How Ischemia Affects Different Parts of the Body

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Ischemia is a condition in which there is insufficient blood flow to one of the body’s organs, most often caused by an atherosclerotic plaque in the artery supplying that organ. An organ subjected to ischemia is referred to as being ischemic.

Because an ischemic organ is not receiving all the oxygen and nutrients it needs, ischemia usually causes the affected organ to malfunction, and often, to produce symptoms.

If the ischemia becomes severe enough or persists long enough, the cells of the affected organ may begin to die. The death of all or part of an ischemic organ is called an infarction.

Common examples of ischemia include the following:

Cardiac Ischemia

Cardiac ischemia is most often caused by atherosclerotic plaques in the coronary arteries, the arteries which supply the heart muscle. However, cardiac ischemia may also result from other conditions such as coronary artery spasm, cardiac syndrome X, or congenital anomalies of the coronary arteries.

“Typical” angina is the symptom of chest (or upper body) discomfort caused by cardiac ischemia precipitated by exercise or stress. The symptoms usually abate with rest or relaxation.

“Atypical” angina, or unstable angina, usually occurs without any relation to exercise or stress and is often a feature of acute coronary syndrome - a medical emergency.

Brain Ischemia

Brain tissue is metabolically very active, and in order to function properly, the brain receives 20% of the blood pumped by the heart. Furthermore, unlike many other organs the brain has no energy stores of its own, and is completely dependent on continuous blood flow to do its work. Consequently, brain tissue rapidly becomes ischemic if blood flow is interrupted, and unless the blood flow is rapidly restored brain death quickly ensues.

The death of brain tissue is called a stroke.

Sometimes the blood flow to a portion of the brain is interrupted long enough to produce symptoms of brain ischemia, but not long enough to produce an actual stroke. This condition is called a “transient ischemic attack” (TIA). A TIA can duplicate any of the many varieties of stroke symptoms - except that the symptoms resolve within a few hours. TIAs are important not only because they are alarming in themselves, but also because they are often followed by a full stroke. Thus, TIAs always require immediate medical attention.

Intestinal Ischemia

Intestinal ischemia (also called mesenteric ischemia) occurs with disease in the blood vessels supplying the intestinal organs.

Chronic intestinal ischemia, which is usually produced by atherosclerosis of the intestinal arteries, typically causes recurrent symptoms after a meal, when the intestines are trying to perform their digestive work in the face of an insufficient blood supply. Intestinal ischemia most often causes abdominal pain (referred to as intestinal angina) following a meal, especially a fatty meal.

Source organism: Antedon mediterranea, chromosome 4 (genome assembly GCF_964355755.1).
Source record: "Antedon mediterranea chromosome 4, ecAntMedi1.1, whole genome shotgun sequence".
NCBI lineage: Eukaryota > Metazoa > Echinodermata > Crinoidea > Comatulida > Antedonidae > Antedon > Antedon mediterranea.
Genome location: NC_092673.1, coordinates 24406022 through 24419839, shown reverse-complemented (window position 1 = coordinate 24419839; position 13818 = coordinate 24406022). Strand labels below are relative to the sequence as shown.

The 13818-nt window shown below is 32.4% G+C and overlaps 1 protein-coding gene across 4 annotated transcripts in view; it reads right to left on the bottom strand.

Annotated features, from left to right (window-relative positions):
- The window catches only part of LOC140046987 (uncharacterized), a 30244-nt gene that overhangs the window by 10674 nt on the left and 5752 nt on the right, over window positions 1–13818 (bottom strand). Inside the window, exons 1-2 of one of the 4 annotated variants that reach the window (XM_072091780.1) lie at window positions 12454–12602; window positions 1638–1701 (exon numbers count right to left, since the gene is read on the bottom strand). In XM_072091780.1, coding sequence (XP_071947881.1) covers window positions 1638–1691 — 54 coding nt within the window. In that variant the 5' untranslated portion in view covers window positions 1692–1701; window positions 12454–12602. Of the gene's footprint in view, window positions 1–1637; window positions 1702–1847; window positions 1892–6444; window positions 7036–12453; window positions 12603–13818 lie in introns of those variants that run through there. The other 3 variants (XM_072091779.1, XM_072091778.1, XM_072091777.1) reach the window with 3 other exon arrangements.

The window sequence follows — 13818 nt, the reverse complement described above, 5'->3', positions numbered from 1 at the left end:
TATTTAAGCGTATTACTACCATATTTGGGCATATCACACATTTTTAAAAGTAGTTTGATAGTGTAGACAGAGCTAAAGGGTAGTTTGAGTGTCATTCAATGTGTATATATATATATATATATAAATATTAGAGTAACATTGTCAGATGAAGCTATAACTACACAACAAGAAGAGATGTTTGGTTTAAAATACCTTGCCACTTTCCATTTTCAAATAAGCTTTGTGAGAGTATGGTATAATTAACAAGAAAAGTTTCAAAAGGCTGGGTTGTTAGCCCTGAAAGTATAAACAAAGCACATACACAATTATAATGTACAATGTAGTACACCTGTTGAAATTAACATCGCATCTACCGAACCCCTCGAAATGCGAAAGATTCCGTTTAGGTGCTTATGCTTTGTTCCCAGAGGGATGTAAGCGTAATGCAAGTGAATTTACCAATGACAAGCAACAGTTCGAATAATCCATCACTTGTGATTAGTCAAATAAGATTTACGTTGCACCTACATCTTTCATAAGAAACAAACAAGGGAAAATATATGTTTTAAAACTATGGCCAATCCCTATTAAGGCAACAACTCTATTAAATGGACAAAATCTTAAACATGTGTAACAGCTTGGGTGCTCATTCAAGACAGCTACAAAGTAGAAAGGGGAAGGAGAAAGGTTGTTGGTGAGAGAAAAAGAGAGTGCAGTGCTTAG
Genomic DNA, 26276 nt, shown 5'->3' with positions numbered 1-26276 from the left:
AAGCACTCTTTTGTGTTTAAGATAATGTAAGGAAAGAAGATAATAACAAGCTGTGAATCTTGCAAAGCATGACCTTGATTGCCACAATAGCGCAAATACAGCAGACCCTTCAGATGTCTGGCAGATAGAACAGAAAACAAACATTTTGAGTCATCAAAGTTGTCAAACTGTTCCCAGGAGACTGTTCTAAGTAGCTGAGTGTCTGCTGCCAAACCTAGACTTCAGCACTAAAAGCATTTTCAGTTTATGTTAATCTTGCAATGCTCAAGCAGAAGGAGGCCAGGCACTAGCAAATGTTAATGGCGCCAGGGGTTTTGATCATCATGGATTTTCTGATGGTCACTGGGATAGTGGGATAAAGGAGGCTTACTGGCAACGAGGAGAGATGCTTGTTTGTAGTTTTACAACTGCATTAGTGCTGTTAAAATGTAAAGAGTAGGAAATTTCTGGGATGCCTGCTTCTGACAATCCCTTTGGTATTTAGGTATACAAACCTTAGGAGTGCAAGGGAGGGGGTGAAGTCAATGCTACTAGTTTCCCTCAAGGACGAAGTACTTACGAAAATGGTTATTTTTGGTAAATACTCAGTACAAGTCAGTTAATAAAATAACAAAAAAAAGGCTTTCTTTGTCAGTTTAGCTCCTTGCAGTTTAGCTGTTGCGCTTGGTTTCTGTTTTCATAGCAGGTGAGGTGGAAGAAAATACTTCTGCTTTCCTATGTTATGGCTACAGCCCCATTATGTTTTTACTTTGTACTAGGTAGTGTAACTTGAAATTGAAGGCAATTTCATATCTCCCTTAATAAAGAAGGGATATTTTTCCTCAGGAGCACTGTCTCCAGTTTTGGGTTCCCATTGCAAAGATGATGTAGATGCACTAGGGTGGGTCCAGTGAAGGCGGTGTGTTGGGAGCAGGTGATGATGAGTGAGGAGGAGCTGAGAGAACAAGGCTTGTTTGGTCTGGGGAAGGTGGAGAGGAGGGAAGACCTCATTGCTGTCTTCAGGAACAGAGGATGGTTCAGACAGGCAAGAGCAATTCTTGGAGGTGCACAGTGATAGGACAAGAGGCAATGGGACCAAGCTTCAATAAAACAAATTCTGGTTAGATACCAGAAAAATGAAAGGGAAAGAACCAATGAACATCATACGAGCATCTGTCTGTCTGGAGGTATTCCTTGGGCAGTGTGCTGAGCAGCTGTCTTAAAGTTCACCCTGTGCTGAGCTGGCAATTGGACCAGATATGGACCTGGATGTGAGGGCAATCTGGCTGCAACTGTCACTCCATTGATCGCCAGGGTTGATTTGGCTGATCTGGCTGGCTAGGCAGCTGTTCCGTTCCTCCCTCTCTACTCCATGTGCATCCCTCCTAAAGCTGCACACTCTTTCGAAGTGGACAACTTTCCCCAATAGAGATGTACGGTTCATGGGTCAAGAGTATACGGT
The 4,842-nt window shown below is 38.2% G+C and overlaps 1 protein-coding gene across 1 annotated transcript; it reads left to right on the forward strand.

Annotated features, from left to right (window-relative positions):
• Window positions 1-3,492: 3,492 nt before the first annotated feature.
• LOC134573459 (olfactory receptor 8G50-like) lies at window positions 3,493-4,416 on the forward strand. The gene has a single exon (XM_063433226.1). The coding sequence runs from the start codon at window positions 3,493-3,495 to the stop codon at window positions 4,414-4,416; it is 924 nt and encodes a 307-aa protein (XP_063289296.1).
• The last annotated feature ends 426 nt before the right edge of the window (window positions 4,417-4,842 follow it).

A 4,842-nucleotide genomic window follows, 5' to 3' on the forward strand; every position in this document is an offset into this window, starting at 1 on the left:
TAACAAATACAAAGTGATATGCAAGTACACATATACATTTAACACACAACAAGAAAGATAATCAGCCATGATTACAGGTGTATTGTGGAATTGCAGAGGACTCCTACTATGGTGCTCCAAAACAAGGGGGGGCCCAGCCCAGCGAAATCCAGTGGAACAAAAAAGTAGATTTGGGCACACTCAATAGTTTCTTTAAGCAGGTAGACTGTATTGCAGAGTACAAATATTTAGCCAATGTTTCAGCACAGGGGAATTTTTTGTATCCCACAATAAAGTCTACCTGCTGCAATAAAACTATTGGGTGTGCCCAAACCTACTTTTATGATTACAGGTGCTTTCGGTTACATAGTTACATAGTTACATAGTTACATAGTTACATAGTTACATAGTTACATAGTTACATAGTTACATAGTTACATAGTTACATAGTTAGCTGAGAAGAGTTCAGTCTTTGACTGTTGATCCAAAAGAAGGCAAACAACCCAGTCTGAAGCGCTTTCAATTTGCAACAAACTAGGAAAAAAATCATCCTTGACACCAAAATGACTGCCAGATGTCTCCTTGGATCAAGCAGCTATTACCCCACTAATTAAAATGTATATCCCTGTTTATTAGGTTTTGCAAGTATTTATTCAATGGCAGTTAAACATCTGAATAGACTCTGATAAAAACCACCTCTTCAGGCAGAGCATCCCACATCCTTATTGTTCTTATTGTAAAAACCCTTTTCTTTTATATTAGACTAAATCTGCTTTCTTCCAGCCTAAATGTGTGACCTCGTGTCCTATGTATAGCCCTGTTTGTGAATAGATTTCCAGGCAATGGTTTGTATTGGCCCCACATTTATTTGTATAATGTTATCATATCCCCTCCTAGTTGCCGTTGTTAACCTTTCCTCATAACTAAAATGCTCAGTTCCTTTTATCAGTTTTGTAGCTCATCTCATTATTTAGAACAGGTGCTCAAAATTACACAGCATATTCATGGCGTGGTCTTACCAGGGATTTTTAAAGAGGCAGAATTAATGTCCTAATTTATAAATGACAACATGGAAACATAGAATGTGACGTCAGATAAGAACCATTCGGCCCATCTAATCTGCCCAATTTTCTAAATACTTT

Intestinal angina is a dull and crampy pain near the pit of the stomach, though it can radiate to the back. Intestinal angina usually persists for about two hours, but then returns after another meal.

Acute intestinal ischemia may occur when an embolism (blood clot) lodges in the intestinal arteries. These blood clots most commonly originate in the heart, as a result of atrial fibrillation. If the embolism is severe enough, intestinal infarction (death of a portion of the intestine) can result. Intestinal infarction is a medical emergency.

Limb Ischemia

Ischemia of the limbs can occur with peripheral artery disease (PAD), a form of atherosclerosis that affects the arteries supplying the arms or legs (most typically, the legs). The most common syndrome seen with limb ischemia is intermittent claudication, a type of cramping pain, usually affecting one leg, that occurs reproducibly after a fixed amount of walking. PAD is often treated with angioplasty and stenting, though bypass surgery is also commonly required.

Sources

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Rooke TW, Hirsch AT, Misra S, et al. Management of patients with peripheral artery disease (compilation of 2005 and 2011 ACCF/AHA Guideline Recommendations): a report of the American College of Cardiology Foundation/American Heart Association Task Force on Practice Guidelines. J Am Coll Cardiol 2013; 61:1555.

Easton JD, Saver JL, Albers GW, et al. Definition and evaluation of transient ischemic attack: a scientific statement for healthcare professionals from the American Heart Association/American Stroke Association Stroke Council; Council on Cardiovascular Surgery and Anesthesia; Council on Cardiovascular Radiology and Intervention; Council on Cardiovascular Nursing; and the Interdisciplinary Council on Peripheral Vascular Disease. The American Academy of Neurology affirms the value of this statement as an educational tool for neurologists. Stroke 2009; 40:2276.

Fihn SD, Gardin JM, Abrams J, et al. 2012 ACCF/AHA/ACP/AATS/PCNA/SCAI/STS guideline for the diagnosis and management of patients with stable ischemic heart disease: a report of the American College of Cardiology Foundation/American Heart Association task force on practice guidelines, and the American College of Physicians, American Association for Thoracic Surgery, Preventive Cardiovascular Nurses Association, Society for Cardiovascular Angiography and Interventions, and Society of Thoracic Surgeons. Circulation 2012; 126:e354.

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